Inside Knowledge Magazine /Knowledge Management Magazine Archive
Volume 13 Issue 1
This month’s issue of Inside Knowledge is very special, with an exciting cover story (and a welcome return to these pages) from Jan Wyllie, a veritable guru of knowledge management.
In his two-part feature on self-signifying knowledge, Wyllie goes back to basics with his exploration of interpretation, but brings it right up-to-date with the development of new tools and approaches by both Open Intelligence (formerly Trend Monitor) and Cognitive Edge. Next month, he will turn his attention to metaflows and business applications.
Elsewhere, we also have exclusive coverage of Knoco’s latest research into the state of organisational lessons-learned methodologies, which was conducted over the summer months. The findings make for an interesting read and set the scene for some further analysis from Knoco’s Nick Milton next month.
Continuing our ongoing coverage of developments in the adoption of social media, there is also some practical guidance for those seeking to implement Twitter in the workplace. Author Hélčne Russell not only provides an overview of how best to use the tool – including coping with potential barriers to success – there is also a glossary of terms for those who may not yet be familiar with how Twitter works, or the jargon used by the fans who have made it practically a second home.
On that note, it would be really useful to find out whether or not you have forayed into the world of Twitter – and if not, why not? Or, perhaps you have been using the tool for months and it is constantly open on your laptop, PDA or phone, whether you are out and about at conferences and meetings, travelling, or just sat in the office. Do you think that it is a must-have tool for the forward thinking, innovative business of the future?
If you have any comments or stories on this or any other knowledge-related topic we would love to hear from you. As always I can be contacted at email@example.com.
Head of Editorial
Feature: A practical guide to Twitter
Twitter is one of the few web services that tech-savvy people say they dont get. But whether you love it or loathe it, it is a global phenomenon ranked the 14th most popular global internet site1, with 23.5 million unique visitors2 and growth of 1,382 per cent3. One can no longer ignore its business potential, so this article will hopefully help you to make a more informed decision as to whether Twitter is right for your firm, your lawyers or for you as a knowledge management (KM) professional.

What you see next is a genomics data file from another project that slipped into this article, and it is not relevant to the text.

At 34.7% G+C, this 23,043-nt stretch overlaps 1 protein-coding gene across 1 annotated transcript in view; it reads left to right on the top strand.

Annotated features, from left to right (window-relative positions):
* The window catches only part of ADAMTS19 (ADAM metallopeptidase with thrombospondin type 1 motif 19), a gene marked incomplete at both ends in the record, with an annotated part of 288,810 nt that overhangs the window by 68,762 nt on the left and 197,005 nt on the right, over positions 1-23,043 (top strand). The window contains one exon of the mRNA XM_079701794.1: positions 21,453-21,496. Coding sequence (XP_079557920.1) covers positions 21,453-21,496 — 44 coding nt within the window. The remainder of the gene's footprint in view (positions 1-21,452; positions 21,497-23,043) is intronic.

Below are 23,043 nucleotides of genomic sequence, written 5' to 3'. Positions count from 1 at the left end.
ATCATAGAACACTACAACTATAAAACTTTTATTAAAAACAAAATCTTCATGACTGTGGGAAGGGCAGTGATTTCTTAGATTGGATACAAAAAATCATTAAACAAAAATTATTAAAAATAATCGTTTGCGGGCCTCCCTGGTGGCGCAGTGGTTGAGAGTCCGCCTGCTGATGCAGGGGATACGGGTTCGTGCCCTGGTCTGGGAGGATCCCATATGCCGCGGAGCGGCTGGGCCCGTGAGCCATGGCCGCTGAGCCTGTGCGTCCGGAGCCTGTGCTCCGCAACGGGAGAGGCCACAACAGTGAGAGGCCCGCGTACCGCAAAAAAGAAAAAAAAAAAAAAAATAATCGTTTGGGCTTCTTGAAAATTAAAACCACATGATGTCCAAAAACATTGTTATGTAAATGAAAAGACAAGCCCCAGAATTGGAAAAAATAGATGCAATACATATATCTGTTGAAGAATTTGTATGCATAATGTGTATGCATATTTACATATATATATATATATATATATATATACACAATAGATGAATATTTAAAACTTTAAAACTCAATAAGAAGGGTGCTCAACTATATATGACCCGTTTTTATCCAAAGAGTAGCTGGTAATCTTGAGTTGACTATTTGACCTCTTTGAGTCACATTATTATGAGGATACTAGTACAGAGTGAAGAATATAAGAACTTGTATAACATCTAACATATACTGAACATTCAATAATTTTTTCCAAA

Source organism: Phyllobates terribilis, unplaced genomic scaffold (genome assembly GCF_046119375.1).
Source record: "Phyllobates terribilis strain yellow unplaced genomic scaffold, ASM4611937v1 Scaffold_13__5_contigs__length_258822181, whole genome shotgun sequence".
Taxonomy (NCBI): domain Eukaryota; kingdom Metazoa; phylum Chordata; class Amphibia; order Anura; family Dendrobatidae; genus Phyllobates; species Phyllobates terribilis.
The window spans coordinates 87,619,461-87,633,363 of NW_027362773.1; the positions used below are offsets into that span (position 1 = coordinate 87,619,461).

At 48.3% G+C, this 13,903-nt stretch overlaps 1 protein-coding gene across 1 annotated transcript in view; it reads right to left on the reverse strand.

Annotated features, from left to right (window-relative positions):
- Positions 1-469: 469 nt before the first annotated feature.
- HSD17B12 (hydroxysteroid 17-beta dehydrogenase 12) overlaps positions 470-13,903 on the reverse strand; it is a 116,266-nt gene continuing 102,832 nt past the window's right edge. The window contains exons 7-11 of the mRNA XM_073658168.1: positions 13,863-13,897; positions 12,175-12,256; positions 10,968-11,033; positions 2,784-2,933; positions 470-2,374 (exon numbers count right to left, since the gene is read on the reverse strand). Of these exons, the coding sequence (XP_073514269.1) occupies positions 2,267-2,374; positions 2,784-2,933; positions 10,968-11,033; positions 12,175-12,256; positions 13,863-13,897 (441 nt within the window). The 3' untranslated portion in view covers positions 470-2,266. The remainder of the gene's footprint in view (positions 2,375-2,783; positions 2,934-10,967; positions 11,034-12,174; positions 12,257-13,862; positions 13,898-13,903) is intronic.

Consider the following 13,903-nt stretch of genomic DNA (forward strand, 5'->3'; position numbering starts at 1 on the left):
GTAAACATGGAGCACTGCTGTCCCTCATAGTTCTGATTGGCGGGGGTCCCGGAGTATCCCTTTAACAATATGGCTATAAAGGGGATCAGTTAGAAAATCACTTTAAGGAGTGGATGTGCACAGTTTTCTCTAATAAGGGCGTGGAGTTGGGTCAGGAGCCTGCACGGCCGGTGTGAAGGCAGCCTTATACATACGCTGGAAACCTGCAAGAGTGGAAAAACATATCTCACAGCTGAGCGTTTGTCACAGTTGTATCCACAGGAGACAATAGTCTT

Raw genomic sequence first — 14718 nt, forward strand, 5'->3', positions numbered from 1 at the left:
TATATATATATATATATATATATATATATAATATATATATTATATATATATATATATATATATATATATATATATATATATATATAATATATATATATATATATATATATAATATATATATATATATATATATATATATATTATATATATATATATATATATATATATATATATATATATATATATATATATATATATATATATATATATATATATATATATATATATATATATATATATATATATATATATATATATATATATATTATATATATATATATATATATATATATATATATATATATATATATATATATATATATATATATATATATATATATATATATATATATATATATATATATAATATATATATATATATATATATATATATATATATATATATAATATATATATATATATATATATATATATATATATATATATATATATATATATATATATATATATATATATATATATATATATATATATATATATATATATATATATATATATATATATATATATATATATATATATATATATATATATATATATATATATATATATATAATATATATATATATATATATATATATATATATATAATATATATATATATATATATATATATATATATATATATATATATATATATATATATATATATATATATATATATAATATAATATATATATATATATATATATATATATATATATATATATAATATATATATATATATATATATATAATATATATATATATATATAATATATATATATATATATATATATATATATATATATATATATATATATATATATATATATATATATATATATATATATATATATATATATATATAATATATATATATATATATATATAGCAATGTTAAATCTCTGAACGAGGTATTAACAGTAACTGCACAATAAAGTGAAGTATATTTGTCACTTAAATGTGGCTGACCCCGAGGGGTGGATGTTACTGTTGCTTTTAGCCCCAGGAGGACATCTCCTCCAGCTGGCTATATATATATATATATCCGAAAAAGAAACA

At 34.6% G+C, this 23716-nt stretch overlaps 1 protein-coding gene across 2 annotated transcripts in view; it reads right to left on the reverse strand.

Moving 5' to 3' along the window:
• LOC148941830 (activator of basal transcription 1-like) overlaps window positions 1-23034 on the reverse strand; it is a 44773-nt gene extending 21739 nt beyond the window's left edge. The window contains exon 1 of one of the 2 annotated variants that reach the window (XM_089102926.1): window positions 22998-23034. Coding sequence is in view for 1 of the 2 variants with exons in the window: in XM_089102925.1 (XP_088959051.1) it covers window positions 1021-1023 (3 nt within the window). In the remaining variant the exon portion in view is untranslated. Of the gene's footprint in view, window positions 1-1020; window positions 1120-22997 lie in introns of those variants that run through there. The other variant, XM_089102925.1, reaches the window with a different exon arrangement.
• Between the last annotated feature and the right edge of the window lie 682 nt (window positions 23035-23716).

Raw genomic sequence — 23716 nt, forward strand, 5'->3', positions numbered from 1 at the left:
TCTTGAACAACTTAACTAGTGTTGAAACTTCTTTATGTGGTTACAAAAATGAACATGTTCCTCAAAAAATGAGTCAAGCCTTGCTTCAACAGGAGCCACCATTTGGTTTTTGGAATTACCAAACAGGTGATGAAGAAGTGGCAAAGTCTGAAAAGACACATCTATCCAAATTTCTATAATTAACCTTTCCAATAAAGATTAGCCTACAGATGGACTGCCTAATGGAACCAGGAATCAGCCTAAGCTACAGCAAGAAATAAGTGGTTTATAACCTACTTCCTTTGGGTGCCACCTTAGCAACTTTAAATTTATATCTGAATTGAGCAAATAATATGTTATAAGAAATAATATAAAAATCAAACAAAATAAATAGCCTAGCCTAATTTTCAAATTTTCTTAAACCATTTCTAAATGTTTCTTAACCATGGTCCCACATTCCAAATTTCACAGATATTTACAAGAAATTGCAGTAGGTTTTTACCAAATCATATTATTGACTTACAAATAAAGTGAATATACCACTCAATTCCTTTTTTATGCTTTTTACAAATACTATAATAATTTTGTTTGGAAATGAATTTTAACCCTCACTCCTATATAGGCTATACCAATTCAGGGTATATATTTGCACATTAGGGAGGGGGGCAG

Research: The state of lessons learning
In summer 2009, Knoco Ltd conducted a survey of the state of lessons learning in organisations, using an online questionnaire. The purpose of the survey was to gain some background data for the forthcoming book, The Lessons Learned Handbook: a Practical Knowledge-Based Approach to Learning from Experience, which is due to be completed at the end of 2009.
Seventy-four responses were received. The organisations represented fell into the following categories, with 11 respondents not identifying their organisation: academic (one); automotive (one); aviation (two); consulting and services (nine); engineering and construction (seven); insurance and banking (two); IT (four); legal (two); manufacturing and sales (five); military (four), mining (one); oil and gas (ten); pharmaceutical (four); public sector (seven); and, retail (one).
KM frontiers: Self-signifying knowledge
Both the arts and the sciences have come to be dominated by an endless process of interpretation and reinterpretation by more and more people with biases and vested interests. For the purposes of this article, interpretation is not used in the broadest sense, in which all sensory input is assumed to be interpreted and given meaning by the brain. In this sense, all facts are interpretations.
The Gurteen perspective
It surprises me that so many knowledge management (KM) projects are undertaken by people with no training or education in KM and little or no project or change management experience.
If you plan to undertake a KM project then it makes sense to understand KM thoroughly, especially as most KM projects fail.
Each 12-month period seems to bring a new piece of must-know jargon to cool-chasing teenagers. Twenty and 30-somethings, on the other hand, replace their buzzwords less frequently, perhaps reflecting that they have priorities other than being completely up to date with this weeks terminology. But this propensity to replace buzzwords less frequently is also a reflection of their increased loyalty to whatever they do adopt.
For example, Facebook has become a global phenomenon, seemingly sweeping up all in its path. Twenty and 30-somethings make up the majority of its membership, although the fastest growing demographic is 45-plus, as parents and grandparents join to stay in touch with their geographically dispersed extended families.1